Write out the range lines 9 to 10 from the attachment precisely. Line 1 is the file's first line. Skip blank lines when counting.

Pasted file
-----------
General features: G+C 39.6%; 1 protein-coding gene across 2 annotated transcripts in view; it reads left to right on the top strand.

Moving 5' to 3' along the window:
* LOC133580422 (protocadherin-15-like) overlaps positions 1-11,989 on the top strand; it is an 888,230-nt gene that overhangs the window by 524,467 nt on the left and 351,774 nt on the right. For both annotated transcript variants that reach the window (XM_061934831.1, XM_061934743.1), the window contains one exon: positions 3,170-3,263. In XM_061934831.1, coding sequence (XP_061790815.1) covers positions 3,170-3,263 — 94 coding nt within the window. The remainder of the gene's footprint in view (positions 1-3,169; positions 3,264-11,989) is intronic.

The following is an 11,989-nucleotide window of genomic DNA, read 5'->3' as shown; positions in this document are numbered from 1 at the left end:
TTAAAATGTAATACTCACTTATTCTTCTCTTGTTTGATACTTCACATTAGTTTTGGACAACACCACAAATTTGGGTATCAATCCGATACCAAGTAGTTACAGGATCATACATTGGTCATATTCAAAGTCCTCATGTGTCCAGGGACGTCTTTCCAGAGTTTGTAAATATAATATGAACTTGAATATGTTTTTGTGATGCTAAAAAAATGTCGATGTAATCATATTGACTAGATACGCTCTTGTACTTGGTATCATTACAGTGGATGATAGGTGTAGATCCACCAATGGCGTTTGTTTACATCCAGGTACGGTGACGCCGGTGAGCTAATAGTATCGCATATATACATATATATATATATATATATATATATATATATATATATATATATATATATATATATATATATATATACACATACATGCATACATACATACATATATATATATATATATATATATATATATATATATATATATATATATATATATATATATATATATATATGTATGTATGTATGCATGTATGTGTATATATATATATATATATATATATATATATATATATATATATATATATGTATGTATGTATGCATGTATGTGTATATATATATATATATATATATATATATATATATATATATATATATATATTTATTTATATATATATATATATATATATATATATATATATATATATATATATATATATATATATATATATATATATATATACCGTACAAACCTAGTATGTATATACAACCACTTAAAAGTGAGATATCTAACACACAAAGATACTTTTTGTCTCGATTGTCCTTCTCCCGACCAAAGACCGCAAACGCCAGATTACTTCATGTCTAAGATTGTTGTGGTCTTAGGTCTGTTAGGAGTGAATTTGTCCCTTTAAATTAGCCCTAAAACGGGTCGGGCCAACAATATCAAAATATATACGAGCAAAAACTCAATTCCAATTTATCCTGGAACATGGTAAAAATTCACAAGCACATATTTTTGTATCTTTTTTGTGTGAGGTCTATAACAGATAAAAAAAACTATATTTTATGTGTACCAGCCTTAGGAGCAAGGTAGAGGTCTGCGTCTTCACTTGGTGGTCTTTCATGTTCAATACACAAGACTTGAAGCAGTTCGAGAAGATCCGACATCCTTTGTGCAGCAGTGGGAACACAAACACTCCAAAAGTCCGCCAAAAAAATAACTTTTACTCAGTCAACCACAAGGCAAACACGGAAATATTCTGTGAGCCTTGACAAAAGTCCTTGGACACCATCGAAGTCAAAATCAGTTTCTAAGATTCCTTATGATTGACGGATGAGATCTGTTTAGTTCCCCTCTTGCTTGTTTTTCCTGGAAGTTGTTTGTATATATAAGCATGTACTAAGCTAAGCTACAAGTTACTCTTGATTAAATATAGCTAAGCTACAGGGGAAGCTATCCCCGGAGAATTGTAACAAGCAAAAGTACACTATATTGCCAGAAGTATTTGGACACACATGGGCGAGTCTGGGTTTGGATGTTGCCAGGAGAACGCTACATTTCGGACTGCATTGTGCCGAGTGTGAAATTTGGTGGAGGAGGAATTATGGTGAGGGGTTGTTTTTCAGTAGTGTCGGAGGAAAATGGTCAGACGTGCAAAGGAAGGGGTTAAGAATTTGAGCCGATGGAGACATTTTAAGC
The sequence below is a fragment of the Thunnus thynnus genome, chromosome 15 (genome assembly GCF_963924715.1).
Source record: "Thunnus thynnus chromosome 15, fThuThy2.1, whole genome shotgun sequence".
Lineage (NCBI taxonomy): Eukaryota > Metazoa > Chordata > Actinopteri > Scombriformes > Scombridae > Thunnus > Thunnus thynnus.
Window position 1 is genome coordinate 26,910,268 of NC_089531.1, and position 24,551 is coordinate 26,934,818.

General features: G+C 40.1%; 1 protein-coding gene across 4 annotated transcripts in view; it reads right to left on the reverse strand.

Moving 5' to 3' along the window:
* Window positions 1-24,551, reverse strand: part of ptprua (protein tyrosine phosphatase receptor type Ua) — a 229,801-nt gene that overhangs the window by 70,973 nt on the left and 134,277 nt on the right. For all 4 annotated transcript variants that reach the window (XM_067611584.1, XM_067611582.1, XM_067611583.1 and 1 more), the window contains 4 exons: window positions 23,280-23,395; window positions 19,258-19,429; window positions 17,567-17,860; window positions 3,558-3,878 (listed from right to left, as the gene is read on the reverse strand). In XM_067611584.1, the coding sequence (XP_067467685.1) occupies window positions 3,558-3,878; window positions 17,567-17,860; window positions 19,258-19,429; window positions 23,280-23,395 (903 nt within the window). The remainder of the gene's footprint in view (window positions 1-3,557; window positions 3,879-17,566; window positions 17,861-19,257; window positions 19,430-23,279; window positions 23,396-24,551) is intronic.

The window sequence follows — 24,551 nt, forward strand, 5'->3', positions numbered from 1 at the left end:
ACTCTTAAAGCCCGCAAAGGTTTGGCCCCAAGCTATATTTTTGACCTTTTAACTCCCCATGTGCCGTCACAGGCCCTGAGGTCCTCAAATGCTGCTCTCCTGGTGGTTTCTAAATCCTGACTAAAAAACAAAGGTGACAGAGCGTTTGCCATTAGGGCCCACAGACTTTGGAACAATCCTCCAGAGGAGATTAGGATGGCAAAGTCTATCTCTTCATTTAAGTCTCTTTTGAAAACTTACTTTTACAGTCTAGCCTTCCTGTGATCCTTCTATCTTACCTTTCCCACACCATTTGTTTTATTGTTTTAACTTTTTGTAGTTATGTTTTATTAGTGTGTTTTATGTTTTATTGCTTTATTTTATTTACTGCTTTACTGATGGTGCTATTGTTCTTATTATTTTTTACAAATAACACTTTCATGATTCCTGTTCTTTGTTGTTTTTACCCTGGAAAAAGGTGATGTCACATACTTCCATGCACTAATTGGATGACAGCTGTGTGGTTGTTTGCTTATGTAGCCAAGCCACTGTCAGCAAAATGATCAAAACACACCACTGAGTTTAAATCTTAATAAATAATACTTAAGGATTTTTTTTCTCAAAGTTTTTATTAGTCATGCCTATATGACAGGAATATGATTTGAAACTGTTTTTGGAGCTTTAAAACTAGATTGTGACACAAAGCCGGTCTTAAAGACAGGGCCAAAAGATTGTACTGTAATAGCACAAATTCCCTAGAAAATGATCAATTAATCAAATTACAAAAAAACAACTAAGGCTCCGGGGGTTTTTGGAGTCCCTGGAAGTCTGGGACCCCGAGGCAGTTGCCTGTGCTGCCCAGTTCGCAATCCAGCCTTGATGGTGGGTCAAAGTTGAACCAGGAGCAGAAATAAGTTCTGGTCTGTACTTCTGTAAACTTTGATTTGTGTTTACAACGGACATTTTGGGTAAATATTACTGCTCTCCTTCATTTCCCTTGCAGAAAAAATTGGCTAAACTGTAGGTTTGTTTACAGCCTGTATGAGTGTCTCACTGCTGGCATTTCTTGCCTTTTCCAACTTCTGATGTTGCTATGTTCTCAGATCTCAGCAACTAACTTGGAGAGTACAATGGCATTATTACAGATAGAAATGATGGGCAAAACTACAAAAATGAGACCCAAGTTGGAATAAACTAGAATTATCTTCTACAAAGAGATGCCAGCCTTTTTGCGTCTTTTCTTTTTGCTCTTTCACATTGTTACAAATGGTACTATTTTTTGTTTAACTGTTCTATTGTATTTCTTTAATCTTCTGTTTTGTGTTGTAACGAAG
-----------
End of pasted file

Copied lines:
Window position 1 is genome coordinate 26,910,268 of NC_089531.1, and position 24,551 is coordinate 26,934,818.

General features: G+C 40.1%; 1 protein-coding gene across 4 annotated transcripts in view; it reads right to left on the reverse strand.